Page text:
6. Conclusions

Nanopharmaceutics emerged as a promising technology in pharmaceutical industry due to their unique properties resulting from the size, shape, morphology and surface properties, which are effective only if essential parameters such as quality, safety and efficacy are ensured over the course of the scale-up process. However, no standard methodology is available to control the quality of these nanoproducts in a scale-up process. Nanopharmaceutics triggered an entire revolution in pharmaceutical industry with significant impact also on nutraceutics, which are attracting growing interest for their beneficial health effects, resulting from improved delivery, enhanced bioavailability and biological effect. Although several tremendous investments from industrial stakeholders have already been made, future outcomes will positively accompany the modifications in the way these products are controlled, produced, and launched on the market, through safe and effective filtering out of the non-compliant products and preventing them going to the market, and facilitating the good products being made available to the public, as well as stimulating the developments of even newer, and improved products.

Author Contributions

E.B.S., G.F.S. and J.D.-F. have written, formatted, reviewed and edited the manuscript. E.B.S., A.Z., F.V., A.D., M.L., E.N. and A.S. have revised and structured the literature research. E.B.S., A.D. and A.S. have supervised the scientific research. All authors have made a substantial contribution to the work and approved it for publication. All authors have read and agreed to the published version of the manuscript.


The financial support was received from Portuguese Science and Technology Foundation (FCT/MCT) and from European Funds (PRODER/COMPETE) for the projects M-ERA-NET-0004/2015-PAIRED and UIDB/04469/2020 (strategic fund), co-financed by FEDER, under the Partnership Agreement PT2020. Authors thank the support of the project: Nutraceutica come supporto nutrizionale nel paziente oncologico; CUP: B83D18000140007.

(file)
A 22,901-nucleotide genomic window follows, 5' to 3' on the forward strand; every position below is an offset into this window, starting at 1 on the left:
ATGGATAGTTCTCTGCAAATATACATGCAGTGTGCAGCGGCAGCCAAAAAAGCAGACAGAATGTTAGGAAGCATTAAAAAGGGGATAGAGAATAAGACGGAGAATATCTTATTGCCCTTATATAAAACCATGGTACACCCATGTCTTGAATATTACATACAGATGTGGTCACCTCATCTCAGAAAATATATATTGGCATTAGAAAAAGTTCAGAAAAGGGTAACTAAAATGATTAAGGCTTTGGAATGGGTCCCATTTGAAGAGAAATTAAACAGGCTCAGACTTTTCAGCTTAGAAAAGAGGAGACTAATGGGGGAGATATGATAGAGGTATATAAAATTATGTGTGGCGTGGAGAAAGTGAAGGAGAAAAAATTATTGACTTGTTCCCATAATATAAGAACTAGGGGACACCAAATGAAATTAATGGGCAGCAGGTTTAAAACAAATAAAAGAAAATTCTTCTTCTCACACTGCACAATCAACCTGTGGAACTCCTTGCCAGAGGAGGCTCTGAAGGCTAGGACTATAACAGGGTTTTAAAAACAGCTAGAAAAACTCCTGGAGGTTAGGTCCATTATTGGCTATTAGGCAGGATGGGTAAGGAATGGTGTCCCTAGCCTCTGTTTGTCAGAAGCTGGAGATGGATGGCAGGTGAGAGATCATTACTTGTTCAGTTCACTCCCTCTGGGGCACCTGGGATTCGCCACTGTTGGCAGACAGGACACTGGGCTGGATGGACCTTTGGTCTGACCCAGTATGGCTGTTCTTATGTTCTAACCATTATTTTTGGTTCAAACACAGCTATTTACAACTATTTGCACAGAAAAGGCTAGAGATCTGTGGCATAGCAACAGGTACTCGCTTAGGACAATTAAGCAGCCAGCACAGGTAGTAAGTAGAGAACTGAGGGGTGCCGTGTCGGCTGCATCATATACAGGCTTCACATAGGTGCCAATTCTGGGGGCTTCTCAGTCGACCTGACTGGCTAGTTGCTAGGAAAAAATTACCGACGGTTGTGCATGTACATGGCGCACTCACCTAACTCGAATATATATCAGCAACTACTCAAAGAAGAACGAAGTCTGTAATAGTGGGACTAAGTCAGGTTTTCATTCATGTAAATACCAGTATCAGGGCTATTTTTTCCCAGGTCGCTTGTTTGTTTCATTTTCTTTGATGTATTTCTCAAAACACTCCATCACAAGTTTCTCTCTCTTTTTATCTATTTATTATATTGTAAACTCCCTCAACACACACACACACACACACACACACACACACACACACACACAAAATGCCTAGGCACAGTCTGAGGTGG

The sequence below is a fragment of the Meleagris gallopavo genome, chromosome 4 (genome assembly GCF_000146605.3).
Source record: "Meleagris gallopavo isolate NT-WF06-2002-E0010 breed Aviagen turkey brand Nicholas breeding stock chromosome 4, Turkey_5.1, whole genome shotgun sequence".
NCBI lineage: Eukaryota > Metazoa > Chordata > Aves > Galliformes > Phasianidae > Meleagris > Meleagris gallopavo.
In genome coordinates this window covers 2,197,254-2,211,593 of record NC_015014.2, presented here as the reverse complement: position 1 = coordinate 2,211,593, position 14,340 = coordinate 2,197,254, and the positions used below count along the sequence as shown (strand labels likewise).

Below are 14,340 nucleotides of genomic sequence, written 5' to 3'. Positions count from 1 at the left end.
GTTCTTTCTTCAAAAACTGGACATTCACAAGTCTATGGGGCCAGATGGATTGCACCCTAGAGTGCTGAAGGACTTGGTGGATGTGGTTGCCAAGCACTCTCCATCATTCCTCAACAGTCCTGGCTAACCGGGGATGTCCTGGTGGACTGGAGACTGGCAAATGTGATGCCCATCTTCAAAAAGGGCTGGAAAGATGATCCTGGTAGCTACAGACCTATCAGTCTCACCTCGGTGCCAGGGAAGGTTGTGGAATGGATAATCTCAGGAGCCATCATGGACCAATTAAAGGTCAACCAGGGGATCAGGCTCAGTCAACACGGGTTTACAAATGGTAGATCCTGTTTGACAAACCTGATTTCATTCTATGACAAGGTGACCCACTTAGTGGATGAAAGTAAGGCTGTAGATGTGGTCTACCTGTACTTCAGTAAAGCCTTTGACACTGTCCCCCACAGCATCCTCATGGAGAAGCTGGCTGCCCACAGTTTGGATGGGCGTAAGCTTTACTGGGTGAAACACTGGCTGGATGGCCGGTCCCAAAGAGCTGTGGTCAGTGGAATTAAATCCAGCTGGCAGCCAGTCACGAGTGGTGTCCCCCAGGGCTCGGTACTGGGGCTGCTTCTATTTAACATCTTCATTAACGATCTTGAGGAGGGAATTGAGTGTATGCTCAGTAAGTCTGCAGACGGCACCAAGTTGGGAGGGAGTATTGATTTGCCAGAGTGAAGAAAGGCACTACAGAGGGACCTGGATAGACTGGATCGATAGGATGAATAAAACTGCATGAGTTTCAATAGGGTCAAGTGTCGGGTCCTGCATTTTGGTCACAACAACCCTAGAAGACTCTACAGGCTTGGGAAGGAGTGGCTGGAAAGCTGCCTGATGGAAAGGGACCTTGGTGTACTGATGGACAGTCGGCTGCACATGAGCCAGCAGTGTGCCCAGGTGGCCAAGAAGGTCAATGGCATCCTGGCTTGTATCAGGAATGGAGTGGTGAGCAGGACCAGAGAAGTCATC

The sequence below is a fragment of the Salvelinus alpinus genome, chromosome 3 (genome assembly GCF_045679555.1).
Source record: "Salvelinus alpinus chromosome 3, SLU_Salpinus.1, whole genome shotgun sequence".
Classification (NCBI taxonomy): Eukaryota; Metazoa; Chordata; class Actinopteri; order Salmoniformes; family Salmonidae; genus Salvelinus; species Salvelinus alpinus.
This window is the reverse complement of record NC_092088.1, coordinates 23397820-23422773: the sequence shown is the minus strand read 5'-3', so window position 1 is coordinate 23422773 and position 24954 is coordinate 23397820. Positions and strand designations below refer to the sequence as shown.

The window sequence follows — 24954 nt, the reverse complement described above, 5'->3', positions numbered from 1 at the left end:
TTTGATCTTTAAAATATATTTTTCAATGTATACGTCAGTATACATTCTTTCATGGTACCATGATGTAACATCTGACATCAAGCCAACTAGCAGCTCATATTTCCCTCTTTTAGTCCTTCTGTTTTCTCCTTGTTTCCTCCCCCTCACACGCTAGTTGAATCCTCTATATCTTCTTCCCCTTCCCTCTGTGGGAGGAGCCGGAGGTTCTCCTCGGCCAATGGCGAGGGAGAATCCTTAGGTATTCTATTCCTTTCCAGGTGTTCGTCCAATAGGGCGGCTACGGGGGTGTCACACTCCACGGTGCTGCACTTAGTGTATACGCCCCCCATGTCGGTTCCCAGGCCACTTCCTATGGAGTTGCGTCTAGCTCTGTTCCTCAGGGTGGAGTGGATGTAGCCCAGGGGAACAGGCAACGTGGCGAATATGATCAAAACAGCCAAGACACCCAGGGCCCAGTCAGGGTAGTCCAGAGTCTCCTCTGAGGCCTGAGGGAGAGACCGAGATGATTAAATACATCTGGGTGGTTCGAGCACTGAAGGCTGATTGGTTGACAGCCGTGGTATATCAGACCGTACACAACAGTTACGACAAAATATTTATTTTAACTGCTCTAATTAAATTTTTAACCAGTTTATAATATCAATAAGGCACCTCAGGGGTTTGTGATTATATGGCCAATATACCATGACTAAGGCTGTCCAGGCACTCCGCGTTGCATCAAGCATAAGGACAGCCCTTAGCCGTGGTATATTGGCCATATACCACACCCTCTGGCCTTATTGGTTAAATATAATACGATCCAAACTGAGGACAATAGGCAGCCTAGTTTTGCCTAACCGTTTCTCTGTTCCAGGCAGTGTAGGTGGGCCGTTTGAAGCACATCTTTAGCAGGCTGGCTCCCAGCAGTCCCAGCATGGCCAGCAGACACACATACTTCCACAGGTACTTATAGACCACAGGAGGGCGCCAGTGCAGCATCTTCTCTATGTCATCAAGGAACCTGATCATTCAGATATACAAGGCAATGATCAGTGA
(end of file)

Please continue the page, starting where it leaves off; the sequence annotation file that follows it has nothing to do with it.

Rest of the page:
Conflicts of Interest

The authors declare no conflicts of interest.


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Figure 1. Distribution per scientific category of 2332 scientific works published between 2000 and 2020 using “clinical trials” and “nanoparticles” as keywords. 1274 research articles, 1001 reviews, 88 book chapters, 53 proceedings, 22 early accesses, 20 editorials, 11 meeting abstracts, 1 corrigendum. A total of 2341 publications are indexed in the Web of Knowledge (search on the 20 January 2020).
Figure 1. Distribution per scientific category of 2332 scientific works published between 2000 and 2020 using “clinical trials” and “nanoparticles” as keywords. 1274 research articles, 1001 reviews, 88 book chapters, 53 proceedings, 22 early accesses, 20 editorials, 11 meeting abstracts, 1 corrigendum. A total of 2341 publications are indexed in the Web of Knowledge (search on the 20 January 2020).
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Figure 2. Technology Readiness Levels (TRL) and steps of research and development of a pharmaceutical product.
Figure 2. Technology Readiness Levels (TRL) and steps of research and development of a pharmaceutical product.
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Figure 3. Publication trends on the types of nanoparticles being developed for clinical trials from 2000 to 2020. Source: Web of Knowledge, keywords: “lipid nanoparticles” or “polymeric nanoparticles” or “metal nanoparticles” and “clinical trials” (search on 20 January 2020).
Figure 3. Publication trends on the types of nanoparticles being developed for clinical trials from 2000 to 2020. Source: Web of Knowledge, keywords: “lipid nanoparticles” or “polymeric nanoparticles” or “metal nanoparticles” and “clinical trials” (search on 20 January 2020).
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Figure 4. Most commonly used methods for the production lipid-, polymeric-, and metal-based nanopharmaceutics, and the critical factors determining their choice.
Figure 4. Most commonly used methods for the production lipid-, polymeric-, and metal-based nanopharmaceutics, and the critical factors determining their choice.